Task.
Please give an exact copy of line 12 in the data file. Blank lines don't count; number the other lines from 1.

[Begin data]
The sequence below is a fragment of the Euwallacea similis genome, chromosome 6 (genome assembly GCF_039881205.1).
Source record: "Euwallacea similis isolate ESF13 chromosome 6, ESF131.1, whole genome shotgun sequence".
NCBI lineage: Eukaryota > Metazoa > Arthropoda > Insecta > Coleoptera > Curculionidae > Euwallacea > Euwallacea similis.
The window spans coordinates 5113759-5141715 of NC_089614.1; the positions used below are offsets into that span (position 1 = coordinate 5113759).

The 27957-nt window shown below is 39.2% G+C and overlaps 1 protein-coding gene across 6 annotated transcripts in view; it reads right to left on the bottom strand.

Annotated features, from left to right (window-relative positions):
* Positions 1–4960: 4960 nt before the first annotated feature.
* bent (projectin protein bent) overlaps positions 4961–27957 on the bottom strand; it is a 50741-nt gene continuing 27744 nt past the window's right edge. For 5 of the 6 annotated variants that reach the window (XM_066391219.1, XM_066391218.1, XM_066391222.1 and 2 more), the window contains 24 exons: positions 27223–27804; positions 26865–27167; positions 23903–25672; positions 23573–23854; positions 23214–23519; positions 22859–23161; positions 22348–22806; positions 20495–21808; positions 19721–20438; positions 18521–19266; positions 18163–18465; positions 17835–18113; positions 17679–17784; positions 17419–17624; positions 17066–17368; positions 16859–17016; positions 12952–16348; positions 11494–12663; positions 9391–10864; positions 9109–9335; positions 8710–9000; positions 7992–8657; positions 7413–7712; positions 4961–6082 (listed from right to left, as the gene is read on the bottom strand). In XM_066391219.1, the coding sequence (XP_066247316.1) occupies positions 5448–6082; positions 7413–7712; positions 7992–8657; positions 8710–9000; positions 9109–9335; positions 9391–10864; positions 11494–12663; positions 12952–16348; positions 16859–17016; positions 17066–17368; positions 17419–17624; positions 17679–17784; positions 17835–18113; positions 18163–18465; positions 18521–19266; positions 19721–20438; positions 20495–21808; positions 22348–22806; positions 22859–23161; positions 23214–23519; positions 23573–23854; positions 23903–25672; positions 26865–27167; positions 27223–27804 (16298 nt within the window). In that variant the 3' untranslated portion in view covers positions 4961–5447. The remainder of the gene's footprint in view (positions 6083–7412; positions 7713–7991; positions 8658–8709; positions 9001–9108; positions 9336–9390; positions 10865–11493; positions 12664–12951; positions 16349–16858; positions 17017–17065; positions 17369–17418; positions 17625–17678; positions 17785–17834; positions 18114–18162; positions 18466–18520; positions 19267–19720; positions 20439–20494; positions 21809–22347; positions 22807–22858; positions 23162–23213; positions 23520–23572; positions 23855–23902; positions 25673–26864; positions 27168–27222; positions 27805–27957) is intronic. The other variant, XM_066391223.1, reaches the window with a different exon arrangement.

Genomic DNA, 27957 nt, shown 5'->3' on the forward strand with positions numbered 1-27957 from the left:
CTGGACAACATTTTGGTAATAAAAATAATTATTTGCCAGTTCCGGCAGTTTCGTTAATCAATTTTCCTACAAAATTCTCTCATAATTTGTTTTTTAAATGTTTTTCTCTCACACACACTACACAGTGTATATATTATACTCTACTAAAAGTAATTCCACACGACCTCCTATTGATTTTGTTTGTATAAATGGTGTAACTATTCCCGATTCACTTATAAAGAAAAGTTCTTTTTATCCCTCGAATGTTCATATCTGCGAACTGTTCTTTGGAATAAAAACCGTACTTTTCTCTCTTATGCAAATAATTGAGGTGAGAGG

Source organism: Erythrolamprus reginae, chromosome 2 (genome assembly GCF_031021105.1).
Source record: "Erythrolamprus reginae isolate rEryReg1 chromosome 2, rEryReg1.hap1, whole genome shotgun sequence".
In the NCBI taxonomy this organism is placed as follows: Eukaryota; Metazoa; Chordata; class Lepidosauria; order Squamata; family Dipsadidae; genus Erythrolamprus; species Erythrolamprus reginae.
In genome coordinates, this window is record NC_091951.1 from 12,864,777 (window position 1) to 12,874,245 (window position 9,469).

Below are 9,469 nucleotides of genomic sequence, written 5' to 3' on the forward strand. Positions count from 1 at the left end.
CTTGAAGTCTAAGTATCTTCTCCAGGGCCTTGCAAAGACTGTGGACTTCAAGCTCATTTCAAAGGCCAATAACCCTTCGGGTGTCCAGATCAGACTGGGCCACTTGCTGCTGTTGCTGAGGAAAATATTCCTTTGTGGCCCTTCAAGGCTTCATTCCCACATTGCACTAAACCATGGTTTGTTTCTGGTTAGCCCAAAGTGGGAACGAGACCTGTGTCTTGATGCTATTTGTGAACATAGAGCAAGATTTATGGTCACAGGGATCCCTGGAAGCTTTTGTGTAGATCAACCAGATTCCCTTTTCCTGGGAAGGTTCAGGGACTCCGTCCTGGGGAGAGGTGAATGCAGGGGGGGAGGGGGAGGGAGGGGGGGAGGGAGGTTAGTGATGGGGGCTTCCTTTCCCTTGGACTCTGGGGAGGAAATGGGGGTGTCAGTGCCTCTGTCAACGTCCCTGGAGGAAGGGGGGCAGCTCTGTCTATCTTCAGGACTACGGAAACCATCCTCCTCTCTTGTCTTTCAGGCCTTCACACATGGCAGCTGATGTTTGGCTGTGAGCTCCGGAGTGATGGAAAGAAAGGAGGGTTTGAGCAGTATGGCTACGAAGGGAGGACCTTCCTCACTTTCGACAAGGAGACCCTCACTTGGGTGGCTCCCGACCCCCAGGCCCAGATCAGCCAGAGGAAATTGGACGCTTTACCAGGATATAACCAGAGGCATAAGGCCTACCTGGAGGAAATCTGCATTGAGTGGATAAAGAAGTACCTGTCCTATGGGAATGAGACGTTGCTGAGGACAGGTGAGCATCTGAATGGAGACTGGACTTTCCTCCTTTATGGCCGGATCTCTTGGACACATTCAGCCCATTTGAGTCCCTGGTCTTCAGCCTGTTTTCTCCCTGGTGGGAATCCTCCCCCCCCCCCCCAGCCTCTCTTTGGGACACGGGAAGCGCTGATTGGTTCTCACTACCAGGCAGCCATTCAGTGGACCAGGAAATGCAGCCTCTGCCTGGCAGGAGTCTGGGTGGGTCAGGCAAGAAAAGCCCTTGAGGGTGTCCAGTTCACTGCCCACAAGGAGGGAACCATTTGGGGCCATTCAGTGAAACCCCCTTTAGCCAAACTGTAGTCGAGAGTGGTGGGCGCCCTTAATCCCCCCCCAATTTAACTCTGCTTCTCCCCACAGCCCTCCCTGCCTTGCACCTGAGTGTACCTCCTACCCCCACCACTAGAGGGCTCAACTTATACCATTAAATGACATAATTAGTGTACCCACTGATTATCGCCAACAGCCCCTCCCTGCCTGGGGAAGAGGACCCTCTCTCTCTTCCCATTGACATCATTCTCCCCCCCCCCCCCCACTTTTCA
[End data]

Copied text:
Source record: "Erythrolamprus reginae isolate rEryReg1 chromosome 2, rEryReg1.hap1, whole genome shotgun sequence".